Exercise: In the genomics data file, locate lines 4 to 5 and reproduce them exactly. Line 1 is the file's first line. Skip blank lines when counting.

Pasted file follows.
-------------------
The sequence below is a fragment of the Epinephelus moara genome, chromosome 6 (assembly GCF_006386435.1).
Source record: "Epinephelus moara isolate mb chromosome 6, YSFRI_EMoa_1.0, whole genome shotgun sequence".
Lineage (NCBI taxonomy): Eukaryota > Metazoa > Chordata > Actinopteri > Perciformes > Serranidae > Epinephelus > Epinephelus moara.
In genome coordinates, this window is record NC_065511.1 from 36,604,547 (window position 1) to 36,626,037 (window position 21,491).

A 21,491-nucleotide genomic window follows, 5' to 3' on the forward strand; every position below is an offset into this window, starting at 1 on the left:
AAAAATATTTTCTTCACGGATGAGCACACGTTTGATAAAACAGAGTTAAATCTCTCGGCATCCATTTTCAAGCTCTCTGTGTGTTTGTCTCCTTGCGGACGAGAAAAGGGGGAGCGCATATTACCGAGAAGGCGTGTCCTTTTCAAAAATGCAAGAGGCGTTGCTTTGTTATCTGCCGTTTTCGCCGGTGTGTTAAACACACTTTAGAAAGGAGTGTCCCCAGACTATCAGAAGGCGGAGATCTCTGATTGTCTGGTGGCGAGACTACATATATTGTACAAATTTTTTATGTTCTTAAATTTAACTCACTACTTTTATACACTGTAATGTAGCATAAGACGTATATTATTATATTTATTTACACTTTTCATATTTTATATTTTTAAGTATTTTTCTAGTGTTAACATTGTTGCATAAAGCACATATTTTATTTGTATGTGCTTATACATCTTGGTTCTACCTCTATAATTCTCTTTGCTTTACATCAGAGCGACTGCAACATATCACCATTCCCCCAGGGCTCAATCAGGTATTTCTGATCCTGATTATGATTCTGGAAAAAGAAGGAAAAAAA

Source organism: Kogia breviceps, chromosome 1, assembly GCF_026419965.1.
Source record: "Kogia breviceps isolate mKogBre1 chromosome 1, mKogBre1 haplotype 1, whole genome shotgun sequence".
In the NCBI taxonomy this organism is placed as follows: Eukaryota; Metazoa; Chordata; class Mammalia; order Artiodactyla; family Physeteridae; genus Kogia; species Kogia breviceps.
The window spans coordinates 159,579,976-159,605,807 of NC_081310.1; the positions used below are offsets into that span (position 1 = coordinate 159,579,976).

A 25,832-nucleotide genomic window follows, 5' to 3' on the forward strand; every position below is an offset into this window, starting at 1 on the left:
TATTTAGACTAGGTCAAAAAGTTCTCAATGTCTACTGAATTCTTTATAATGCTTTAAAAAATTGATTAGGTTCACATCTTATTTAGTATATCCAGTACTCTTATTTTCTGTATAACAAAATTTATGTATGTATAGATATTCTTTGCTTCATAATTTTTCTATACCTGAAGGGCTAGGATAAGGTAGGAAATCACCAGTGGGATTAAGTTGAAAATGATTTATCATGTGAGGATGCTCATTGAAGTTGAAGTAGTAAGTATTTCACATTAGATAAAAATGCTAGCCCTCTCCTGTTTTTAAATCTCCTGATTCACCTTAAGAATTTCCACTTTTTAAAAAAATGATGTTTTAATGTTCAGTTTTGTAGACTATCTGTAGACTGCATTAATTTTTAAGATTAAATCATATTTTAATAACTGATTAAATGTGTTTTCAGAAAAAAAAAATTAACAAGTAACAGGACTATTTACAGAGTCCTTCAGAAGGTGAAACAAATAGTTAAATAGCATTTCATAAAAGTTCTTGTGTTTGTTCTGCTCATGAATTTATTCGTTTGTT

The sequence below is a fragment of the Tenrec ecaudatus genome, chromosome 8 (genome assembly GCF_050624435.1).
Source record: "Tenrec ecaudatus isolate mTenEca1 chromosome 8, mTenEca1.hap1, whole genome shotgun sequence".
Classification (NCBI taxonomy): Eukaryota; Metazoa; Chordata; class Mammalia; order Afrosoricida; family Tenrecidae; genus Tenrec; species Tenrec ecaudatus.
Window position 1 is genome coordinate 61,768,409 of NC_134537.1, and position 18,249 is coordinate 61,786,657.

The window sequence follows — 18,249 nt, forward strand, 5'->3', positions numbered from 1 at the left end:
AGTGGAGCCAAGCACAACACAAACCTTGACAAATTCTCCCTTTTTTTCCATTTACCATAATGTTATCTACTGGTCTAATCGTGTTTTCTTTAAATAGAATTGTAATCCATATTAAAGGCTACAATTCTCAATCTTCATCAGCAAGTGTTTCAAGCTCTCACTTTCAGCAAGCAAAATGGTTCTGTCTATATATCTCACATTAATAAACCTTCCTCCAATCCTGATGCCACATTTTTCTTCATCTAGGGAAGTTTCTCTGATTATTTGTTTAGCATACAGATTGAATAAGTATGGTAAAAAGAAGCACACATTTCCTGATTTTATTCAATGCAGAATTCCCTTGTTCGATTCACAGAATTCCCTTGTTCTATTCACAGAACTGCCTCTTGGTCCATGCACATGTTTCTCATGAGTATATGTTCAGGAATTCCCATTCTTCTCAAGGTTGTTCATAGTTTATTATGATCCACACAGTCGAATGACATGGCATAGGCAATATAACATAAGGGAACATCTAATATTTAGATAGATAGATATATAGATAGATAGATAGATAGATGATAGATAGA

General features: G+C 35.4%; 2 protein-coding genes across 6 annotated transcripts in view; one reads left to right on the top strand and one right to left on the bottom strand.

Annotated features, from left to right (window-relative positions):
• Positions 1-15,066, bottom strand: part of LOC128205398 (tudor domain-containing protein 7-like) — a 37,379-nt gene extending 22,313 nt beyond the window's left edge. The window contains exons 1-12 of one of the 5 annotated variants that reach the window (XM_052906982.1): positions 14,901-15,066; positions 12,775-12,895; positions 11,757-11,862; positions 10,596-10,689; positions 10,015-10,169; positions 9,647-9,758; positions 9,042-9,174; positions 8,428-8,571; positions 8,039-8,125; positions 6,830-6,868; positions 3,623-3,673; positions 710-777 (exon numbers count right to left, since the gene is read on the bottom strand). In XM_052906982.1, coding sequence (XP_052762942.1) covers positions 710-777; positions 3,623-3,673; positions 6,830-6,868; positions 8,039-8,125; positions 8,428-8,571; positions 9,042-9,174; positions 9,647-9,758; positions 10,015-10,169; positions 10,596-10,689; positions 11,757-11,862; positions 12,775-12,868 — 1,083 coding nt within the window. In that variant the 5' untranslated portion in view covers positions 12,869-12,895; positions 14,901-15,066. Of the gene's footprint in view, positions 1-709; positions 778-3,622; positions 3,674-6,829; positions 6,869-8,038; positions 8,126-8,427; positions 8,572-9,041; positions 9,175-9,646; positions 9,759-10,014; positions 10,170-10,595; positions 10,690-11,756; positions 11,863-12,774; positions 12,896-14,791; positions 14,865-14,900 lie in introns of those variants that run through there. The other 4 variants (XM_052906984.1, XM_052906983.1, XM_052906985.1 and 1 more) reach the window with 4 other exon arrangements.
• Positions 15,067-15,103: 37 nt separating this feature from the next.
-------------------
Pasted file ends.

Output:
In genome coordinates, this window is record NC_065511.1 from 36,604,547 (window position 1) to 36,626,037 (window position 21,491).

A 21,491-nucleotide genomic window follows, 5' to 3' on the forward strand; every position below is an offset into this window, starting at 1 on the left: